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Three Perfect Days: Houston

The largest city in the Lone Star State imbues its flourishing fine-arts institutions, adventurous restaurants, lush parks and friendly bars and cafés with the same independent Texas spirit that first put it on the map

Author Adam K. Raymond Photography Jill Hunter

Alex Harrah’s "Cigs Kill" at the Art Car Museum

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DAY TWO | Once you finally roll out of bed, you hail a cab and hightail it for Hugo’s (1). Chef Hugo Ortega’s eponymous eatery presents a vast brunch buffet that you wade into like a nervous swimmer. But after a few bites of red snapper ceviche and duck carnitas tacos, you’re navigating the spread like a pro. Soon you’re in such a zone that you find yourself chewing to the rhythm of the restaurant’s house mariachi band, Viento.

Wrapping up a post-brunch calorie burn at the massive Memorial Park (2), you aim farther west and venture into one of the largest Chinatowns in the country. You explore for a while, but the real reason you’re here is a Vietnamese hole-in-the-wall called Saigon Pagolac (3). The Houston Press named it the best Vietnamese restaurant of 2011, which is quite an honor in the city with the second largest number of Vietnamese-Americans in the U.S. As ingredients arrive in individual bowls, it becomes clear you’re going to have to push up your sleeves and assemble your own spring rolls. Your first attempt is as ugly as it is delicious, as are the ones that follow.

Stomach full, you cab it downtown for an afternoon show. Houston’s theater district is formidable, with permanent companies in opera, ballet, music and theater operating out of world-class venues. You hit the Alley Theatre (4), where you catch a production of Red, an engrossing portrait of none other than painter Mark Rothko.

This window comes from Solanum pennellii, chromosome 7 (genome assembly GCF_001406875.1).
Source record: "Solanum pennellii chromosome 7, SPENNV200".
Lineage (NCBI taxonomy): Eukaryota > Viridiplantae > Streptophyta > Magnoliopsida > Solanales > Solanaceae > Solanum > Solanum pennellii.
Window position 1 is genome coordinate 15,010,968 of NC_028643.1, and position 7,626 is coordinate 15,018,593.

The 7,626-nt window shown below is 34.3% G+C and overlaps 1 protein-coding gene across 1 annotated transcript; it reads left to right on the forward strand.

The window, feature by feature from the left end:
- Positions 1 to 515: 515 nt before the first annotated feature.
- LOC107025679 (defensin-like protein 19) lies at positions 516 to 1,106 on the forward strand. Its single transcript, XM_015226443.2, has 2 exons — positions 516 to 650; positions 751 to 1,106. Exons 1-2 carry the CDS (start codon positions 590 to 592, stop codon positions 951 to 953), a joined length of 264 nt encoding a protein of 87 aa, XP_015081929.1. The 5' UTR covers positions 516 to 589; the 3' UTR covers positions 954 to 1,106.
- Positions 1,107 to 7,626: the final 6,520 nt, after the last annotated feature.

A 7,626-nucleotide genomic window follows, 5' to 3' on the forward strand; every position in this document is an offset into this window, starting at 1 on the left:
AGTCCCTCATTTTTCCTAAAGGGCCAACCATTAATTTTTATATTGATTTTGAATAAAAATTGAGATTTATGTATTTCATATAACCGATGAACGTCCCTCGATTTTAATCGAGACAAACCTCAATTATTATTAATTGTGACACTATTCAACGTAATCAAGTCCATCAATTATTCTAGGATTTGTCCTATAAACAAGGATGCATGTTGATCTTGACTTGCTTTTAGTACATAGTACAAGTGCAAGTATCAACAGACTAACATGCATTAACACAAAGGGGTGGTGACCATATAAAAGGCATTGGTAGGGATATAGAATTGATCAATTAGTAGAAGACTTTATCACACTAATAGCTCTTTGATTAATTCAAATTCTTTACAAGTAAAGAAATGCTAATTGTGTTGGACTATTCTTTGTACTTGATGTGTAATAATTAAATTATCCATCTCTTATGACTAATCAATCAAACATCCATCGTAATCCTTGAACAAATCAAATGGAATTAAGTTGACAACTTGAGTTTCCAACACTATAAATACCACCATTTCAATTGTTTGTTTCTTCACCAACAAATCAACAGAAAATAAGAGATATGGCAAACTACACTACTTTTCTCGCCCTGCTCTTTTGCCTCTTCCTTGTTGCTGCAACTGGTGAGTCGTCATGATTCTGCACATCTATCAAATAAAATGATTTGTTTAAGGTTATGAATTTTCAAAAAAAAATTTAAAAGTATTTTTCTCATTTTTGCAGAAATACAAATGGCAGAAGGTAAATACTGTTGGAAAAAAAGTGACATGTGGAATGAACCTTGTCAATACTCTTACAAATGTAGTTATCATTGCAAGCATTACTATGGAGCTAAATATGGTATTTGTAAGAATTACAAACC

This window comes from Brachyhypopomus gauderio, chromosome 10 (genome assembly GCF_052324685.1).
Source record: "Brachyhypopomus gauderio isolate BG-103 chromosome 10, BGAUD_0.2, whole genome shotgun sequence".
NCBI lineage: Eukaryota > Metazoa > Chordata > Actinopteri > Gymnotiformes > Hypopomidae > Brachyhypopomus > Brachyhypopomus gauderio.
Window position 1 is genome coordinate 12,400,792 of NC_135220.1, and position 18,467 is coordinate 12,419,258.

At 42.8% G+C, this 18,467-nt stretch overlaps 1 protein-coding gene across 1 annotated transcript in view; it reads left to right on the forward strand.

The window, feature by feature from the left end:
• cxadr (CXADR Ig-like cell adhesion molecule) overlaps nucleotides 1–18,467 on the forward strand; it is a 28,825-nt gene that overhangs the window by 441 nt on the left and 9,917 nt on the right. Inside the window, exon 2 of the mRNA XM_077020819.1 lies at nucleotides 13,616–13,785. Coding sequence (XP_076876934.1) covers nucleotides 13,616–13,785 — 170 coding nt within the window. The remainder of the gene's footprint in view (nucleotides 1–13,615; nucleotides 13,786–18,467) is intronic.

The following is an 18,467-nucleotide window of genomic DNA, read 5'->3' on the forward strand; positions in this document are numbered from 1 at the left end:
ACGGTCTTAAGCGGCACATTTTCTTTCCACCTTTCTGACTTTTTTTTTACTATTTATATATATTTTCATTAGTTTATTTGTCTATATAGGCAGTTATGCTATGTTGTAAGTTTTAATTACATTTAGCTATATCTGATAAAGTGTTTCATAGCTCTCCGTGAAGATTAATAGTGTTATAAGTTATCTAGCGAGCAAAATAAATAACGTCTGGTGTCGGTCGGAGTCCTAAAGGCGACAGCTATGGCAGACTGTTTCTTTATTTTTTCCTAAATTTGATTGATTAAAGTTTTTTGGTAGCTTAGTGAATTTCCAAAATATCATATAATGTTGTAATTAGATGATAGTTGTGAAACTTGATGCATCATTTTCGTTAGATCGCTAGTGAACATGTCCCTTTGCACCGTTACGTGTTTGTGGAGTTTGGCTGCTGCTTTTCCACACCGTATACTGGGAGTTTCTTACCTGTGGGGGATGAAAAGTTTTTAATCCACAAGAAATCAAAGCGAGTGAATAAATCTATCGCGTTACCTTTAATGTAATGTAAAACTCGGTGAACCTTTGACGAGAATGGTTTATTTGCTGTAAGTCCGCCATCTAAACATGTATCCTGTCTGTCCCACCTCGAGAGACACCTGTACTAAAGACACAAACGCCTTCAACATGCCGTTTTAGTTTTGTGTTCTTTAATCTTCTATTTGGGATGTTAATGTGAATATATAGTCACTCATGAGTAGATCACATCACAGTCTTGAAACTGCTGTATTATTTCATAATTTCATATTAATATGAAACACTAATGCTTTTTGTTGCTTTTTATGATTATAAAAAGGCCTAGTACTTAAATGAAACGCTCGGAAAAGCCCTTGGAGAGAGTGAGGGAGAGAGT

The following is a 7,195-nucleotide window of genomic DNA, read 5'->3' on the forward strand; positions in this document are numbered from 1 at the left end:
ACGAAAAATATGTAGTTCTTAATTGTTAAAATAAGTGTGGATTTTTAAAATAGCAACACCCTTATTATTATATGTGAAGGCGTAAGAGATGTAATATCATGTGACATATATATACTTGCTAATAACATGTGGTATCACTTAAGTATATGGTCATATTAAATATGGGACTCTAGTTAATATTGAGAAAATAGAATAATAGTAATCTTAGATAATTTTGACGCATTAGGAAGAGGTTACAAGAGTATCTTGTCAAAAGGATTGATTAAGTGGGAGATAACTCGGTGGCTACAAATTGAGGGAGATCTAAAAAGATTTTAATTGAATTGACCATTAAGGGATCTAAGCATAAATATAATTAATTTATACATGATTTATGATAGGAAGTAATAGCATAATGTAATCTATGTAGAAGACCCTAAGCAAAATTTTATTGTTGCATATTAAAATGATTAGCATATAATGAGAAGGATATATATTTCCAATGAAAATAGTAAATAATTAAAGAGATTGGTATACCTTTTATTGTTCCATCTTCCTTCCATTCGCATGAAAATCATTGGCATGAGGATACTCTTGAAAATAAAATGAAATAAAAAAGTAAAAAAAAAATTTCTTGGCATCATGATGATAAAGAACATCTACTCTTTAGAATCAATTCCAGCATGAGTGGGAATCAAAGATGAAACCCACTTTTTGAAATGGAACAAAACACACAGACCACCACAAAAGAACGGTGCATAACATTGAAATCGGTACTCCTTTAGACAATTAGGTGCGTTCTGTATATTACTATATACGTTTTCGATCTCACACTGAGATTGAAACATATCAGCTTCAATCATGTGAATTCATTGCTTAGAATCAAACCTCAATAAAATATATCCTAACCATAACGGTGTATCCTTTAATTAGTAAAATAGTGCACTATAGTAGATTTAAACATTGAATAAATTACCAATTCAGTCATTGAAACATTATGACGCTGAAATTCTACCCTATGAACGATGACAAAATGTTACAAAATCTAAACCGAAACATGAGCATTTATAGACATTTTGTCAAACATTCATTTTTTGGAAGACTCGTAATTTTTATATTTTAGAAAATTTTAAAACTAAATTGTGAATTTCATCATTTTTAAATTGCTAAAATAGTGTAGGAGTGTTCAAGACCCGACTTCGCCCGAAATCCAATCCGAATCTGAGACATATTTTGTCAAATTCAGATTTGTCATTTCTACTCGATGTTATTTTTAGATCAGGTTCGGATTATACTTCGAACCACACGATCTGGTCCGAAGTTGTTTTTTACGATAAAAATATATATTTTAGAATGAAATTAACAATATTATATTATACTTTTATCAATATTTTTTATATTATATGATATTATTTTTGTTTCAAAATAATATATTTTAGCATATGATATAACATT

For a post-show pick-me-up, you follow your nose to Catalina Coffee (5). A tiny café in the Heights neighborhood, Catalina serves the finest cup of espresso in the city. You drink two, then vibrate your way over to Gatlin’s (6), a small house converted into a thriving barbecue joint. Houston tends to be less fanatical about barbecue than other Texas cities, but former Rice football player Greg Gatlin is helping change that with his heaping plates of juicy, tender ribs and brisket. After devouring a plate piled with both, you reckon he might just succeed.

You take another taxi back downtown for a drink at La Carafe (7), Houston’s oldest bar in Houston’s oldest building. This modest wine bar on historic Market Square opened 125 years ago and hasn’t seen many updates since. You order the house red and navigate the rickety stairs to the second floor, where spirits are said to roam. Failing to spy any, you end up making some new Texan friends instead. But as tempting as it may be to spend all night with them in a haunted bar, you eventually head to your new digs in Uptown Park: Hotel Granduca (8), a five-star boutique hotel that appears to have been plucked straight out of Tuscany. It’s the only hotel in all of Texas with a “Leading Hotels of the World” designation, and even now, late into the evening, you can see why: It’s stunning inside and out.



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